Travelers have changed too. Industry gurus claim that tourists in 2005 will discover and clamor for trendy destinations such as India, South Africa, Croatia, Libya and New Zealand. This may be true for adventurous and seasoned travelers, but we feel that the vast majority of Americans will continue to seek out destinations perceived as safe and comfortable. Mexican, Alaskan and Caribbean cruises from coastal ports are being booked more than ever, and despite high gasoline prices, automobile travel has regained popularity. The December tsunami tragedy in South Asia no doubt will have a negative impact on travel this year, as will the probable demise of two or more major airlines.
We've all noticed the near-disappearance of neighborhood travel agents. Just a few years ago, these folks not only were selling travel but also assembling and blending complex itineraries and modes of transportation. Then, along came the Internet and direct sales by the airlines and resorts, as well as a number of websites offering low-cost travel incentives. The travel agencies that are still alive have found their own specialized niches, such as cruises, corporate travel or working with small, exclusive tour operators.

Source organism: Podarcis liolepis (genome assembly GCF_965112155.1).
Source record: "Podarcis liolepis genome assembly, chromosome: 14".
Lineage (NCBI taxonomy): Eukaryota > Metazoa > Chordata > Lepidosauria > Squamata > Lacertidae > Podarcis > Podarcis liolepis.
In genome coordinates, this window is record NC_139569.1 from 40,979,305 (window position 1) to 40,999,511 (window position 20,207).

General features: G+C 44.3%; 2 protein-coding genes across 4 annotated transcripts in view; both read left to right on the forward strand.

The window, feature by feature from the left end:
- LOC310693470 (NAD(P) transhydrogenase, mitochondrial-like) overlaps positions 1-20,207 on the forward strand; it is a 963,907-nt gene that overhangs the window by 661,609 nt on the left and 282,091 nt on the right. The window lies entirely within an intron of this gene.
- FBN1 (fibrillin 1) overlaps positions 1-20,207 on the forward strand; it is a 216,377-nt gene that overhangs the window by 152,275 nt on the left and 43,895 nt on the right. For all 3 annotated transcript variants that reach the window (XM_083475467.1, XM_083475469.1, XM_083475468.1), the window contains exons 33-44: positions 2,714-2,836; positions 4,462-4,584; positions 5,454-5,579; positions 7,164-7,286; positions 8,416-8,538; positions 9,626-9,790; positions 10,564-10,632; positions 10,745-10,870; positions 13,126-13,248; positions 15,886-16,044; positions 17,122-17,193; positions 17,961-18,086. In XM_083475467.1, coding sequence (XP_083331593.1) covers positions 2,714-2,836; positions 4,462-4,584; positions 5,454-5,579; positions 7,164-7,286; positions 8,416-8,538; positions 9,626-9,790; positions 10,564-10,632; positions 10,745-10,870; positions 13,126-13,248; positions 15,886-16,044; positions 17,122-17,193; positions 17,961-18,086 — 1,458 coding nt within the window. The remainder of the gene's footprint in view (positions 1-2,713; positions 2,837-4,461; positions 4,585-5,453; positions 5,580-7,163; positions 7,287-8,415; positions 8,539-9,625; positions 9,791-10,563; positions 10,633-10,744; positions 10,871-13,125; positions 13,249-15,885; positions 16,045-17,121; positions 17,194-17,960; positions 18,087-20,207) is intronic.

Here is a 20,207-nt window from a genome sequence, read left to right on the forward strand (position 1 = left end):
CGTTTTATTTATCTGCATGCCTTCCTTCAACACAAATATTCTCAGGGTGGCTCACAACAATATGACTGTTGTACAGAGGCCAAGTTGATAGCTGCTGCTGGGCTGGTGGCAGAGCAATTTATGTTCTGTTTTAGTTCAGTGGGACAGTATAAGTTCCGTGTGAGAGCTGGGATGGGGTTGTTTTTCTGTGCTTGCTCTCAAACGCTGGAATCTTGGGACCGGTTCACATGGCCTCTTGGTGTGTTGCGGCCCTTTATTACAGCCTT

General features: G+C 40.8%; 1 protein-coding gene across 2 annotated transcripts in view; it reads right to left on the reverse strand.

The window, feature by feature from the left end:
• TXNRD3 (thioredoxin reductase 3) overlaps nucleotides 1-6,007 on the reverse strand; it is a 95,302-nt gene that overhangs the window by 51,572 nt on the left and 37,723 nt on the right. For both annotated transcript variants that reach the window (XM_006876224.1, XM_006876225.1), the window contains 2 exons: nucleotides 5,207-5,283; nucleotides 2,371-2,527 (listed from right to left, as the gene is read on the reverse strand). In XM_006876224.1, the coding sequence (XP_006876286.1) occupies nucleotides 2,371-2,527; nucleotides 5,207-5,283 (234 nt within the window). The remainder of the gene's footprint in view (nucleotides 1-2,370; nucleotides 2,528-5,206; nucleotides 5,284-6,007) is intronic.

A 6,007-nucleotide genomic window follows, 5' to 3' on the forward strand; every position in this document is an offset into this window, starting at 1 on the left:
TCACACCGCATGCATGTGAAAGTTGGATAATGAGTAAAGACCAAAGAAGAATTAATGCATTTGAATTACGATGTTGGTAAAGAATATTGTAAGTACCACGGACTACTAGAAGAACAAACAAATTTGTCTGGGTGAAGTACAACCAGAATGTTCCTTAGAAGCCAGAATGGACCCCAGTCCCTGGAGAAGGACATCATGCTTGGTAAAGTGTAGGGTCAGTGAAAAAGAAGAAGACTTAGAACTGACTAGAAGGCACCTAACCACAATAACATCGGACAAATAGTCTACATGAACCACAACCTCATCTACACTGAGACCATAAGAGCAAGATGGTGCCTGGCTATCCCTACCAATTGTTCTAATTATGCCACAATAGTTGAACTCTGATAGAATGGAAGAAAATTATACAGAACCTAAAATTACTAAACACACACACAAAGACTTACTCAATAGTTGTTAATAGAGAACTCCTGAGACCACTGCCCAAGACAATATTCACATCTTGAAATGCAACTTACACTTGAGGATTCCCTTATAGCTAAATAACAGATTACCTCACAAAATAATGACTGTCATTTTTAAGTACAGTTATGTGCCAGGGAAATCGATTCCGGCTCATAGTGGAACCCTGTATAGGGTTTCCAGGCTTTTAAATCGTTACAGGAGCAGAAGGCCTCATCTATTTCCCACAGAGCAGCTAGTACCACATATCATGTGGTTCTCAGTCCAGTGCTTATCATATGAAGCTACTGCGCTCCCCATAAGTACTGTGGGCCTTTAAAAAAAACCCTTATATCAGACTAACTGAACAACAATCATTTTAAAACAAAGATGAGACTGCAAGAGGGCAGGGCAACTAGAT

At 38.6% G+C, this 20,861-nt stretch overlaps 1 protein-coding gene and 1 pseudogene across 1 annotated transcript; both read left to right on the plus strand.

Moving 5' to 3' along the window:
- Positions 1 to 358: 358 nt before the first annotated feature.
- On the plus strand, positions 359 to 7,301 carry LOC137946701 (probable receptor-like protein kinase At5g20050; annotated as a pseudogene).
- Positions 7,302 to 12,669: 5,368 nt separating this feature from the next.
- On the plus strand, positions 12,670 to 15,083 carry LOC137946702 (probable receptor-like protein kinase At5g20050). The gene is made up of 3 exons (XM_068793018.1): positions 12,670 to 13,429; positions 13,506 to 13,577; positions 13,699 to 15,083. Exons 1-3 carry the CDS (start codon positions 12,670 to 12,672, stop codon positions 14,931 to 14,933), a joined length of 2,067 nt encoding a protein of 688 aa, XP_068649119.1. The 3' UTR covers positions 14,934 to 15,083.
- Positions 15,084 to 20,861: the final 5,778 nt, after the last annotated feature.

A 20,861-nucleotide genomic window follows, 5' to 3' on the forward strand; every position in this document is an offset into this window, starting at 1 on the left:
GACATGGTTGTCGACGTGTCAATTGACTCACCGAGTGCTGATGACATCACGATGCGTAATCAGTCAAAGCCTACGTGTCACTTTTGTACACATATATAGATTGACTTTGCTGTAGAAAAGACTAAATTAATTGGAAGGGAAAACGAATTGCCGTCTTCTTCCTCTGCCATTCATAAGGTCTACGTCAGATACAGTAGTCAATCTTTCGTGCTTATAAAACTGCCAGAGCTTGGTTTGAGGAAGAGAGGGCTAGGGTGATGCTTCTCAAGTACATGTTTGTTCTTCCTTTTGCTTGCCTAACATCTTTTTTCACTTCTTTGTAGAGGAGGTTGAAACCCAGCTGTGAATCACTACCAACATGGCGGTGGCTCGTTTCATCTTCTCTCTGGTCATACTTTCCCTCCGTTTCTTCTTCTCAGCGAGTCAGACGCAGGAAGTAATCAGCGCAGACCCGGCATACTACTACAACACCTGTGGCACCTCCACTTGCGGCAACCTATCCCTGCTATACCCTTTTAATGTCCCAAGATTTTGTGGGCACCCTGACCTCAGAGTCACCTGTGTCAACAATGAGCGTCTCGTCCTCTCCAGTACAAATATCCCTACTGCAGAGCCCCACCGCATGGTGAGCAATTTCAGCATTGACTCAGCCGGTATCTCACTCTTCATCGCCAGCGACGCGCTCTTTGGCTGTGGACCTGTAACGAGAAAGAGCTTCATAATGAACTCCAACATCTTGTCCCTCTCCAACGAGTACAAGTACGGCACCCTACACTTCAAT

Is there a lesson to be learned here? We think so. Travel writers and travel photographers of the world, it's time to refocus our talents, reinvent ourselves and rethink our relationships.
There's an old piece of advice for "wannabe" travel writers: Start by writing about where you live, because it's cheap and easy to do the research. That includes your city, your state and the local events of interest. Get to know the folks at your local tourism agency and attend their functions. They are good conduits to travel industry buyers. Let them know you exist; you might create a new market for your skills.